The Return of eLf ideas

ideas of an eLven being in Canada

Thursday, September 20, 2012

Fixx Me with Your Secret Reformation

(On the Return of The Fixx)
by aLfie vera mella

The Fixx is a British band that became popular during the peak of New Wave music in the 1980s for the singles "Red Skies," "Secret Separation," and "One Thing Leads to Another."

The band disappeared from the commercial radar as the 1990s loomed, just like many other New Wave bands before and after them; but unbeknownst to many, The Fixx has released albums in the ensuing decades.

Now, The Fixx is back with an album of new materials—with the classic lineup of Cy Curnin (lead vocals), Rupert Greenall (keyboards), Jamie West-Oram (guitar), Adam Woods (drums), and Dan K. Brown (bass). Entitled Beautiful Friction, this 10th album is their first since 2003.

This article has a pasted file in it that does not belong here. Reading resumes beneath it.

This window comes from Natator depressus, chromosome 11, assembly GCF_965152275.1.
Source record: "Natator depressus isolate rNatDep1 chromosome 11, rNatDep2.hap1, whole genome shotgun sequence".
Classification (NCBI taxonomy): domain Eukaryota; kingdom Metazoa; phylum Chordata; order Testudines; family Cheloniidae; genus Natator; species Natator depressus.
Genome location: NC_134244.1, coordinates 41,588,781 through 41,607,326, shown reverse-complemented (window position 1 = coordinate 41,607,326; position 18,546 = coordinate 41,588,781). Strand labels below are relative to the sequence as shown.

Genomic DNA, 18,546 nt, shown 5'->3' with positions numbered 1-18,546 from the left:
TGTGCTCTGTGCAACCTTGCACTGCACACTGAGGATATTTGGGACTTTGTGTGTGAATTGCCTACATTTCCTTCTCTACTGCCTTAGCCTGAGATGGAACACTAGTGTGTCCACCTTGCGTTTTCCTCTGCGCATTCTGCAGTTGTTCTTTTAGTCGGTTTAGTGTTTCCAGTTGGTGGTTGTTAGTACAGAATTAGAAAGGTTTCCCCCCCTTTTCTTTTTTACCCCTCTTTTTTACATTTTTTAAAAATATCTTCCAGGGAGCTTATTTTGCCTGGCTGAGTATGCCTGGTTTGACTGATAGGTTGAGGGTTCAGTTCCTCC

The Fixx has so far released 10 studio albums.

The first single off Beautiful Friction is “Anyone Else,” which sounds unmistakably New Wave—owing to the repetitive staccato guitar melody in the intro, the slow buildup of the rest of the instruments, the synth sound in the background, and the distinct vocals that conjure a nostalgic image of familiar red skies. Other songs from the album that I personally liked are “Just before Dawn,” “What God?”, “Second Time Around,” and “Follow That Cab.” The overall music of The Fixx shares a similar feel with that of fellow New Wave bands like U2, Simple Minds, and Babybird.

"Anyone Else" is the first single off the latest album of The Fixx ( Beautiful Friction, 2012).

The complete studio-album discography of The Fixx is as follows: Shuttered Room (1982), Reach the Beach (1983), Phantoms (1984), Walkabout (1986), Calm Animals (1988), Ink (1991), Elemental (1998), 1011 Woodland (1999), Want That Life (2003), and Beautiful Friction (2012).

The Fixx in 1982, with their music video of the single "Red Skies"

Final Note
The college friends Curnin and Woods formed The Portraits in 1979. After recruiting additional members, they changed their name to The Fix; then became The Fixx through the suggestion of the recording company that signed them—to dissociate the band’s name from the drug innuendo of the word fix.


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